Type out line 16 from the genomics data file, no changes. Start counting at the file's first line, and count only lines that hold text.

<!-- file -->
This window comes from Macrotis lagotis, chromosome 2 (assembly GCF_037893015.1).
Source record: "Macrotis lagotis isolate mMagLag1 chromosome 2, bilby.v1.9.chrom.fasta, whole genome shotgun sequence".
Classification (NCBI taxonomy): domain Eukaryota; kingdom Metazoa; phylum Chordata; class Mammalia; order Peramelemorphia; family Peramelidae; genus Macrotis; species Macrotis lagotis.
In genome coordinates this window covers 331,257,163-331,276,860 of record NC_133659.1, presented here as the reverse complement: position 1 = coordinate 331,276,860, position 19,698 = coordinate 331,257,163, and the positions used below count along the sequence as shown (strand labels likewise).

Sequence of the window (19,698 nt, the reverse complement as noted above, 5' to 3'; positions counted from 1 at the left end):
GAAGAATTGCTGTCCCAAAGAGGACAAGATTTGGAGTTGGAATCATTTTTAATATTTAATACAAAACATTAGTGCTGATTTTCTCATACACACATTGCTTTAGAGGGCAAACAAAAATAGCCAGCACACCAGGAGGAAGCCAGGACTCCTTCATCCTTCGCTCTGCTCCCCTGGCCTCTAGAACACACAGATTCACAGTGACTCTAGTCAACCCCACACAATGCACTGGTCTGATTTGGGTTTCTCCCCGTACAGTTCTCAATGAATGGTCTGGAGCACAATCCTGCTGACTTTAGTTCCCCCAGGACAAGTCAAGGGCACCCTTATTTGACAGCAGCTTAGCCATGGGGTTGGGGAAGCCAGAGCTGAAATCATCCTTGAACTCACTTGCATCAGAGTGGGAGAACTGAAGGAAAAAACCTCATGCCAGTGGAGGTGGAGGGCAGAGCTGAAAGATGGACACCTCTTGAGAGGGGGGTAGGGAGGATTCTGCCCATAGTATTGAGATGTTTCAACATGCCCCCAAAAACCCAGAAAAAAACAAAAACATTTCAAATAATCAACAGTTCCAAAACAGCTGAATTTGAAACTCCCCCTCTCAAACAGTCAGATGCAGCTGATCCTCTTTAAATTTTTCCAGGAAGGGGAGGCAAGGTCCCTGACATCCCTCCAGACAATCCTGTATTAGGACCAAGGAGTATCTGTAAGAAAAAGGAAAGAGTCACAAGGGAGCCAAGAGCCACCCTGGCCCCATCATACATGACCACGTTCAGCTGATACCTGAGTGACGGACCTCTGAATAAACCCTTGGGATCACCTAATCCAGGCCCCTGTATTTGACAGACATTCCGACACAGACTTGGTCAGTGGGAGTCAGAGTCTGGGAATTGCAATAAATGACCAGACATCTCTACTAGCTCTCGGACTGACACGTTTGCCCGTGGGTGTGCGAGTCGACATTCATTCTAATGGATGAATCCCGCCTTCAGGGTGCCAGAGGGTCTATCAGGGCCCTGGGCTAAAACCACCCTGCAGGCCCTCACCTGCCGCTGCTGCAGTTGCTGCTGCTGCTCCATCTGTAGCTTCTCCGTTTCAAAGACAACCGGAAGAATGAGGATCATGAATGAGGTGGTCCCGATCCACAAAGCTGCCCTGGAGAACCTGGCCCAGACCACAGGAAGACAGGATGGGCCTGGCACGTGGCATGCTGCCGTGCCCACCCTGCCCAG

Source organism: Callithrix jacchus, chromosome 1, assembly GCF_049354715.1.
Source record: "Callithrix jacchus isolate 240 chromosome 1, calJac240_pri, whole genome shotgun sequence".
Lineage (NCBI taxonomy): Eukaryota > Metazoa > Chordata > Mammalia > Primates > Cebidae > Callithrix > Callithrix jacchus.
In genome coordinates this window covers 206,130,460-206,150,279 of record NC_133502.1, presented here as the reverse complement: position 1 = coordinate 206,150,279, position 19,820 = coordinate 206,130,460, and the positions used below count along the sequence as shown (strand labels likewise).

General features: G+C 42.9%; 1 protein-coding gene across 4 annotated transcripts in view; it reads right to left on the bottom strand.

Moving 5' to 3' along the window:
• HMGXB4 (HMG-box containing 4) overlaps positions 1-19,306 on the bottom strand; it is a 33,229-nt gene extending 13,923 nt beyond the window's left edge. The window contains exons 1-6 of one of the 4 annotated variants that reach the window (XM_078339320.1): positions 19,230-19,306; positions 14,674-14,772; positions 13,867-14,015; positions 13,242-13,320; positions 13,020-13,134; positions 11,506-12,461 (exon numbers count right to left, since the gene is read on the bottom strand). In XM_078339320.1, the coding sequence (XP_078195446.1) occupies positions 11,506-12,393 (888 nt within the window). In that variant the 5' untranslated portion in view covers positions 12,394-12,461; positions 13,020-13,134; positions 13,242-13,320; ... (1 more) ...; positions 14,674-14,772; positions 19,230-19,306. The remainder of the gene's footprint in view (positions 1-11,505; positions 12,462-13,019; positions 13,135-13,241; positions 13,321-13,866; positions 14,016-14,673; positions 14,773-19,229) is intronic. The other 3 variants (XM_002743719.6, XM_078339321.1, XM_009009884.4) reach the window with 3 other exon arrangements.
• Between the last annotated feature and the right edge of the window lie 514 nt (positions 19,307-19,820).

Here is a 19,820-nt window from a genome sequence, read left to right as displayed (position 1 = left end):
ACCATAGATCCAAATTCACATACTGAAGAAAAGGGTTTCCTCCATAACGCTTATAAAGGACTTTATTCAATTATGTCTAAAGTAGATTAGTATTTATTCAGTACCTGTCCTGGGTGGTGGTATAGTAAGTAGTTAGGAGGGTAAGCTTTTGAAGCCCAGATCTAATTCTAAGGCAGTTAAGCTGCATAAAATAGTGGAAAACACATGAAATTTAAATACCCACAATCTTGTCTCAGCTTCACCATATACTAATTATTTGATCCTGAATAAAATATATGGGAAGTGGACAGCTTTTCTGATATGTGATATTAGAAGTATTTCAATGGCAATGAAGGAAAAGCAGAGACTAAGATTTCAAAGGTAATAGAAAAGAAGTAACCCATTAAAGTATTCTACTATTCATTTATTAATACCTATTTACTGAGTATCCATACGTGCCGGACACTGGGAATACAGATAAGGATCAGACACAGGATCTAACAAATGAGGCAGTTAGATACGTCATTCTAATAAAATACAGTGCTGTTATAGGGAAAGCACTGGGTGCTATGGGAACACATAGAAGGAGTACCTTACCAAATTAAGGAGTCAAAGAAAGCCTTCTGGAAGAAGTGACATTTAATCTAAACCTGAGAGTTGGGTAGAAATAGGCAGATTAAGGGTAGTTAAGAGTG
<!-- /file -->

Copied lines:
ACCATAGATCCAAATTCACATACTGAAGAAAAGGGTTTCCTCCATAACGCTTATAAAGGACTTTATTCAATTATGTCTAAAGTAGATTAGTATTTATTCAGTACCTGTCCTGGGTGGTGGTATAGTAAGTAGTTAGGAGGGTAAGCTTTTGAAGCCCAGATCTAATTCTAAGGCAGTTAAGCTGCATAAAATAGTGGAAAACACATGAAATTTAAATACCCACAATCTTGTCTCAGCTTCACCATATACTAATTATTTGATCCTGAATAAAATATATGGGAAGTGGACAGCTTTTCTGATATGTGATATTAGAAGTATTTCAATGGCAATGAAGGAAAAGCAGAGACTAAGATTTCAAAGGTAATAGAAAAGAAGTAACCCATTAAAGTATTCTACTATTCATTTATTAATACCTATTTACTGAGTATCCATACGTGCCGGACACTGGGAATACAGATAAGGATCAGACACAGGATCTAACAAATGAGGCAGTTAGATACGTCATTCTAATAAAATACAGTGCTGTTATAGGGAAAGCACTGGGTGCTATGGGAACACATAGAAGGAGTACCTTACCAAATTAAGGAGTCAAAGAAAGCCTTCTGGAAGAAGTGACATTTAATCTAAACCTGAGAGTTGGGTAGAAATAGGCAGATTAAGGGTAGTTAAGAGTG